Monday, January 31, 2011

Unemployed: Joining the Ranks

Here is some text extracted from the thought balloon over my head since last Thursday, 2:30 p.m.:
Ugh. 2 weeks? How much money do I have in the bank? What's due? Where's the CD with my resume? That Fossil purse, ugh, I wish I'd known this before I splurged on the new purse. Health insurance, fuck. I think I'm going to be sick. Facebook it! Get the word out. I can do this. I'll be fine. I can get two jobs. Why should I get two crappy jobs when I can bring in more money on unemployment and skate until I find something worthwhile. How much would I make on unemployment? How do I find out? Unemployment! God, how embarrassing. I'm dynamic! I'm worthless. I'm worthless to Clint! I have nothing to bring to the table in his home right now. I'm smart! I'm a giant pain in the ass, a big financial drain. God, my own house payment. I have a house payment! What do I want to do? Could I possibly do what I want to do? I've wanted to work on my own for years. Can I? Could I? Are my ideas ridiculous? Am I living in a fantasy world? Should I go for it, or will reality knock me between the eyes with a two-by-four? I think I'm going throw up.
Rinse. Repeat.

Yes, after 36 years the company I've worked for is closing its doors. I've been here for 24 years. I was 24 years old when I began working here. Brian was 1. 24 years. 2 husbands. 7 houses. 1 job.
It's not that it's a huge surprise. Outsourcing, globalization, and technology has done us in, as it has many other U.S. publishing and printing businesses. 6 years ago I was in a managerial position, training and overseeing several employees. For the last 3 or 4, I've been side by side with 1 employee in my department, at the same time moving into the "receptionist" chair in the front office.

I'll admit to skating. Skating on a slightly higher wage while I can, trying to knock down some debt. I've also held off moving forward professionally while I rode out the last couple of years. How could I tell a new boss, "yes, I'm reliable, but my sister is ill, and I'm taking care of my mother, and I need to take phone calls, and I need to leave when I need to leave!"? I just didn't see too many potential employers going for that, while my own stood by me every time Mother lost her glasses.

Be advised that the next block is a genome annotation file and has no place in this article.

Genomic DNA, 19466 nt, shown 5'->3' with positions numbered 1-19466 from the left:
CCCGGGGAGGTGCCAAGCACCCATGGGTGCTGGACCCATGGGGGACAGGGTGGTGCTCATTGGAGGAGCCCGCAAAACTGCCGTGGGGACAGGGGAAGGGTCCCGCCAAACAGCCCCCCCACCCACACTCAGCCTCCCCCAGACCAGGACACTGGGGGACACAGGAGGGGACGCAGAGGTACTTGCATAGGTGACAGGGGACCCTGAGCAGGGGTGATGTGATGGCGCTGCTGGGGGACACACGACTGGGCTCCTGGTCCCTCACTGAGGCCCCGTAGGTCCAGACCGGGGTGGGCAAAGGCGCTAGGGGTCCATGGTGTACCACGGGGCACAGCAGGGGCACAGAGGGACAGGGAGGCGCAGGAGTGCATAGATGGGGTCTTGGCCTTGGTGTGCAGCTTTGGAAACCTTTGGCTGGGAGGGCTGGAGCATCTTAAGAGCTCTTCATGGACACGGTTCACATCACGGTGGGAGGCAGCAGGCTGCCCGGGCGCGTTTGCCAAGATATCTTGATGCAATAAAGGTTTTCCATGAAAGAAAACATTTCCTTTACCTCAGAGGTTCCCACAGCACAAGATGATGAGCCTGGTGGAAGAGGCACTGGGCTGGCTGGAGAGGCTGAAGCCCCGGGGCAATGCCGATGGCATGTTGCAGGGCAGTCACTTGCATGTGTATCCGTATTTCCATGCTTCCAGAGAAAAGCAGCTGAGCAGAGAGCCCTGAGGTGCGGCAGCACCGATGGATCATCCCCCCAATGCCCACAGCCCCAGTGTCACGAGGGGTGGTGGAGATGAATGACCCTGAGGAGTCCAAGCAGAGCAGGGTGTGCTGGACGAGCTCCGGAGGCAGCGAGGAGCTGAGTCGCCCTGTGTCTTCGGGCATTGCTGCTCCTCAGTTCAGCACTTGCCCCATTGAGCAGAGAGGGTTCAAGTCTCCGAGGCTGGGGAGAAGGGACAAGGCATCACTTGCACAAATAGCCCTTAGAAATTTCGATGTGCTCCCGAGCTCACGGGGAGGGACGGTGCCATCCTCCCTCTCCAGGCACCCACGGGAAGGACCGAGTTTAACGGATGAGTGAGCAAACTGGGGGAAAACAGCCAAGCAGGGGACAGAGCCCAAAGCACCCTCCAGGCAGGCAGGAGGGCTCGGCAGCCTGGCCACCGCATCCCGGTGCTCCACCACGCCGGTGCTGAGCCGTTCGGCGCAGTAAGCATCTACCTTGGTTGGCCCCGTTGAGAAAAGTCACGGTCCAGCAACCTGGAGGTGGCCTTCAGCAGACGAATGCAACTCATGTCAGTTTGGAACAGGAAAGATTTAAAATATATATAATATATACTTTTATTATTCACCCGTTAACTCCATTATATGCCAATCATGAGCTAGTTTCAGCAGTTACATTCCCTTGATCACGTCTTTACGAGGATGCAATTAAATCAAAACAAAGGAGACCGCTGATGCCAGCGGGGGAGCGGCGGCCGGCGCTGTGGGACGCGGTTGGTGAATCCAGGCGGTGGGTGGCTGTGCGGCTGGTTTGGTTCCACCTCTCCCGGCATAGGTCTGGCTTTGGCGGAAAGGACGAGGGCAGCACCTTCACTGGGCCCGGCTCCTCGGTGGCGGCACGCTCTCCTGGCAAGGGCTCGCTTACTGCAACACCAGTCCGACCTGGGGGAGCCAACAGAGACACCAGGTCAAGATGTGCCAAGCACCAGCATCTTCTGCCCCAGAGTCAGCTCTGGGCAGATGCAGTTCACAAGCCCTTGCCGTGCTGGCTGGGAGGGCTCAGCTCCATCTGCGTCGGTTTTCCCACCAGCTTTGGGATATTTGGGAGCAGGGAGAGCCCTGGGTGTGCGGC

This was to be The Year. It was less than a week ago that I was discussing with Clint the number of changes that were going to occur in my life in 2011—thus affecting his life, and ours together. Changes that would will causing both some unstability, and yet lock in a more solid future with a little more breathing room: I'll get Mom settled, and tend to her house, her assets, her finances. I'll decide then, what my options are: school, employment, self-employment. Sell my house, keep my house, what to do, what to dooooo.

Well, circumstances have taken a turn, and while I still have the same decisions to make, I have to make them fast, and oh, figure out how to bring in thousands of dollars while I do it. I've got 10 days of employment left before I figure it all out.

I have ideas. I know what I want to do. I know what I have to do.

Wish me luck, smarts, courage, and, if I need it, the sheer false bravado I need to somehow make the two coincide.

I'm going to go throw up now.

Thursday, January 27, 2011

Cancun: Vendor Photos

Here's another round of vacay photos. I began organizing them day-by-day, but as the week went on, what happened on which day became a bit blurry. It was just too much fun to keep track of. Or maybe too much Dos Equis. At any rate, I recategorized, and here's a few highlights from my "Vendors" folder.

With all-inclusive at our fingertips, we never did taste food from the beach vendors. I kind of wish I had, now. I have no idea what this woman was selling, but it looks like pineapple, pork rinds, and hot sauce. I'm sure some of my more well-traveled friends can enlighten me.

 More pineapple, carried on the head of a guy that had a great sense of balance. I'm going to try this.

This guy walked around all day yelling "Kibbeh, Kibbeh." I've eaten Kibbeh at Lebanese restaurants before, but I doubted this was the same thing. I was wrong. Upon further research, I found out it was just that: bulgar and ground meat. I'm not sure I want to eat ground meat out of a glass aquarium being carried around in the hot sun all day. I passed this time, and will most likely pass again, if we ever return. 

Hats! The day before the last day we were there was a windy one, and one of these hats mysteriously blew around and ended up on Jen's beach chair. No one around by the end of the day, so free hat, she was adorable in hers!

This lady was offering to braid your hair, but I referred to her as the "head-on-a-stick lady" for the duration of our trip.